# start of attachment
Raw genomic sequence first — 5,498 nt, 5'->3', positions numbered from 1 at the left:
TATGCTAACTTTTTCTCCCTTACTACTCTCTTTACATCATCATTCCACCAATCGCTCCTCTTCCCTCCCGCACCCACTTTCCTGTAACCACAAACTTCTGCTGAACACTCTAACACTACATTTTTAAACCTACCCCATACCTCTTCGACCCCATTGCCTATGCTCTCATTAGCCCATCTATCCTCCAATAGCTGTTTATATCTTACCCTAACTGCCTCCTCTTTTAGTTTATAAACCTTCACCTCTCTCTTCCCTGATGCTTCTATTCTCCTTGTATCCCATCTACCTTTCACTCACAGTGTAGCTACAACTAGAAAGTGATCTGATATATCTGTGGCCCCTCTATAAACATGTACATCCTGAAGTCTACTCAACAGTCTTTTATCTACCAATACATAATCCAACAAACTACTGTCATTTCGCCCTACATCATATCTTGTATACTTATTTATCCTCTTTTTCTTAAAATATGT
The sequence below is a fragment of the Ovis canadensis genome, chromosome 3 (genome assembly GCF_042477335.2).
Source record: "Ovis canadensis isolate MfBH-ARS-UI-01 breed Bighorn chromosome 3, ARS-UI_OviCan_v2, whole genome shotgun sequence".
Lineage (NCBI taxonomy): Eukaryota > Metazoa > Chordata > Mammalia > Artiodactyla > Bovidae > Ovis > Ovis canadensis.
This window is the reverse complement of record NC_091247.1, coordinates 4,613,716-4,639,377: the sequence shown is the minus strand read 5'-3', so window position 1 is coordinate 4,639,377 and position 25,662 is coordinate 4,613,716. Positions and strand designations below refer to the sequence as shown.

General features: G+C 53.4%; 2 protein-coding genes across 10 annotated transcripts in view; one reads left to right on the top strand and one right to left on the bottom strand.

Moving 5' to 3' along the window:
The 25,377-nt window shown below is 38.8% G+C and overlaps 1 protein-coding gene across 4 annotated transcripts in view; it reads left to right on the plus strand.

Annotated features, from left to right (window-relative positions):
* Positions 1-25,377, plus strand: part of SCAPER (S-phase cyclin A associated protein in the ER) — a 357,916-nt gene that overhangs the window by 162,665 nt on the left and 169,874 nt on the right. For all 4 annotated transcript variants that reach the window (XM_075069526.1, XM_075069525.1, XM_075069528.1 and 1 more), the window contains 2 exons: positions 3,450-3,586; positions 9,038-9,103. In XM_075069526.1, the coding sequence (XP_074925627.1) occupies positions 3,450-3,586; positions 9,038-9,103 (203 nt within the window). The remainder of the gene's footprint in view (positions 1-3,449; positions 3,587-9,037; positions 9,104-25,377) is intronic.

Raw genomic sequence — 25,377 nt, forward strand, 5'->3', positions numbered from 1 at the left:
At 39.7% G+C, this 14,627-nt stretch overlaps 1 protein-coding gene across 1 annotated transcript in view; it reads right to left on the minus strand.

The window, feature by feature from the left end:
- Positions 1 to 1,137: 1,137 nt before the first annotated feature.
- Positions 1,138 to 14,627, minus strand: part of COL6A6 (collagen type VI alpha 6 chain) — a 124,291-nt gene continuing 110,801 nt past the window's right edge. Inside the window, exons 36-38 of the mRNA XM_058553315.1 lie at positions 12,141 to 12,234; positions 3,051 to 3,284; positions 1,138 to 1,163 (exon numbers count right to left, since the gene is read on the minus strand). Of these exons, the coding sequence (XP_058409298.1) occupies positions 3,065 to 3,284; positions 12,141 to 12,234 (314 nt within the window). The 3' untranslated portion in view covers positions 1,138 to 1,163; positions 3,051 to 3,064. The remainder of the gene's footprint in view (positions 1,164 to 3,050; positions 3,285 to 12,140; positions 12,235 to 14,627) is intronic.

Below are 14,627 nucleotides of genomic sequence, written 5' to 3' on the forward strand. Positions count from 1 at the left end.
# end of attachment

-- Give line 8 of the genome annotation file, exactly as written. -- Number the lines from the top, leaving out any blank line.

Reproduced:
Moving 5' to 3' along the window: